How-To Handle Food In a Restaurant

Handle food like a professional and customers will never stop coming back

Handling food is a hygiene issue in many facilities such as restaurants or any businesses that handle food. Contact with anything that can directly impact the health of your customer is of vital importance to the reputation of your company.

Your competition is terrible at handling food. Most of the time, they do not even try to hide that fact. Even the timers that are set to tell staff when food has been sitting for too long are reset. They never throw anything away! Plus, by the admission of a past employee who worked at this famous fast food joint, “No one really washed their hands every hour either.”

So here is a massive opportunity for you and your team. If you can learn to handle restaurant food like a professional who cares about their customers, people will see it. They will taste it, and they will never stop coming back to your restaurant. Here is how:

  •        All food must be documented, with clean records kept in case of exposure. Only 22% of companies in the U.S. do this, and it pays when they do.
  •        Use specifically assigned cutting boards for raw meat.
  •        Always wash and rinse surfaces before sanitizing them.
  •        Use thermometers when cooking chicken to prevent food poisoning.
  •        Do not store raw eggshells for longer than four hours before disposal.
  •        Know when to wear gloves and when to use your bare hands.
  •        Always wear hairnets in the kitchen and appropriate uniforms.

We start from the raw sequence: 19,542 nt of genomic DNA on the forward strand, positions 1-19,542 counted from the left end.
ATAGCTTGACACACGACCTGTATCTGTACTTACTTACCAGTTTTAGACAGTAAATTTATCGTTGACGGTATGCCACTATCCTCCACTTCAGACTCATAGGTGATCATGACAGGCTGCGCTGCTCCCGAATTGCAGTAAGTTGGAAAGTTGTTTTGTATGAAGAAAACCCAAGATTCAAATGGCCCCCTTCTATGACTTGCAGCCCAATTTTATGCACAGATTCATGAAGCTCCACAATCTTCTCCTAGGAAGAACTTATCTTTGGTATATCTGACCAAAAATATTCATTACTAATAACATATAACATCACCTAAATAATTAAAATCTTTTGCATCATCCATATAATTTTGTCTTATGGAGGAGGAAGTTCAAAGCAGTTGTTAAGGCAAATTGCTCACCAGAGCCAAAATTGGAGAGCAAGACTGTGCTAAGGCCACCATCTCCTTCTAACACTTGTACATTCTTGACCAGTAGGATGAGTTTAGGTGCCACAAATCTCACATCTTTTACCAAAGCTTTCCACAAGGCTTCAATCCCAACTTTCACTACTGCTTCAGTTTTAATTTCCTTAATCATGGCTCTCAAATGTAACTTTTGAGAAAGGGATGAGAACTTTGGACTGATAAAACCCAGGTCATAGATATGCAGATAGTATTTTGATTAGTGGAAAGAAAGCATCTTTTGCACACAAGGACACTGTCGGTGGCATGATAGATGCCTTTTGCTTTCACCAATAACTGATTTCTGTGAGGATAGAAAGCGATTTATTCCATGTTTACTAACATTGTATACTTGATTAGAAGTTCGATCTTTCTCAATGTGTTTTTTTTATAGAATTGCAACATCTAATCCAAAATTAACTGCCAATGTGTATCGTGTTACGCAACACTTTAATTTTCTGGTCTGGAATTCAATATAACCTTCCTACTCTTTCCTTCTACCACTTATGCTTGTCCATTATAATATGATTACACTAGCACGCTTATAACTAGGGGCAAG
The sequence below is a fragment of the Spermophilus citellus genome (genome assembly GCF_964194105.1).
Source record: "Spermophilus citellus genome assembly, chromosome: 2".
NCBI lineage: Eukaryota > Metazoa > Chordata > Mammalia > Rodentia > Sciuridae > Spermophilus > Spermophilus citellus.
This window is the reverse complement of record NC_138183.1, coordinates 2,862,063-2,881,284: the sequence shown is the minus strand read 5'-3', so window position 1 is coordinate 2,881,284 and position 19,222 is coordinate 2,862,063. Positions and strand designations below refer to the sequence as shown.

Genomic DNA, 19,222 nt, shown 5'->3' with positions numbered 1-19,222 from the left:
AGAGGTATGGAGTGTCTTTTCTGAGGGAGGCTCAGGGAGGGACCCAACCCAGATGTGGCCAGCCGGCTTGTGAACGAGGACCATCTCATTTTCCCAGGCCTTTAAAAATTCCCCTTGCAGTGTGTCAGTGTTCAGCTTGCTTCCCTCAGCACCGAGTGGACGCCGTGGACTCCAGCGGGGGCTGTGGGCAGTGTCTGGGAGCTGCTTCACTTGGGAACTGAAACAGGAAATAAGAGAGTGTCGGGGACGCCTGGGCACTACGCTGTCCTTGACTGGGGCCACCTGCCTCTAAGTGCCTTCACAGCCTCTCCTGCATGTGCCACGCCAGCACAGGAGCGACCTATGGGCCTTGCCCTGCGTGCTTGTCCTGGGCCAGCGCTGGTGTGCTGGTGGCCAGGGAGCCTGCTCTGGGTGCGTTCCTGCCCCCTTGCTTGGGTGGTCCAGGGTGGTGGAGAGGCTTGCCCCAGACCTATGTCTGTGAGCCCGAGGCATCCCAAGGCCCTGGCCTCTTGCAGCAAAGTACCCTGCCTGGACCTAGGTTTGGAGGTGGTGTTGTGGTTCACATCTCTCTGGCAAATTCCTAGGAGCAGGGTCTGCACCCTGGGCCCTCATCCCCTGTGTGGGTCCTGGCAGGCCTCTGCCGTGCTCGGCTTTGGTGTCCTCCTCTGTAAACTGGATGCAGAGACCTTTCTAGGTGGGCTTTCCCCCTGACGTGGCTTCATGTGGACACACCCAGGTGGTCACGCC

•        Hand washing needs to be done every hour and before certain activities.
  •        All gloves should be thrown away after use.
  •        While preparing food, handle it as little as possible.
  •        Do not handle raw food and then cooked food, and never store them together.
  •        Do not taste foods with the same utensil and transfer saliva into the food.
  •        Always sanitize surfaces and cooking implements repeatedly.
  •        Do not have direct contact with eating or drinking surfaces (plates, inside of glasses).
  •        Never deviate from recipes, and keep a recipe list (for allergies).

Food needs to be handled with care and the rules adhered to for proper hygiene. Focus on training your team to do this, and you will have far less poisoning incidents and illness.

 — by David Linton, author of “Facility Hygiene Management & Maintenance: The Ultimate Guide to Maintaining a Safe and Sanitary Business”  This book gives you valuable insider tips from a leading expert on commercial facility hygiene who has inspected venues in the USA and abroad. With this new book, you can learn how to develop a customer-centric cleaning strategy that will help you win the battle against the big names among your competition. When you put the information in this just released book to work for you, your business will start to really shine.

If you have a small business and are competing with large corporations, it can seem like a hopeless, uphill battle just to keep the doors open, but this book with a new strategy to give your business a real boost. You can use the one area larger businesses consistently neglect to give your premises an impeccable reputation that will earn you rave reviews, an expanding base of satisfied customers and even happier employees. 

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Facility Hygiene Management & Maintenance Book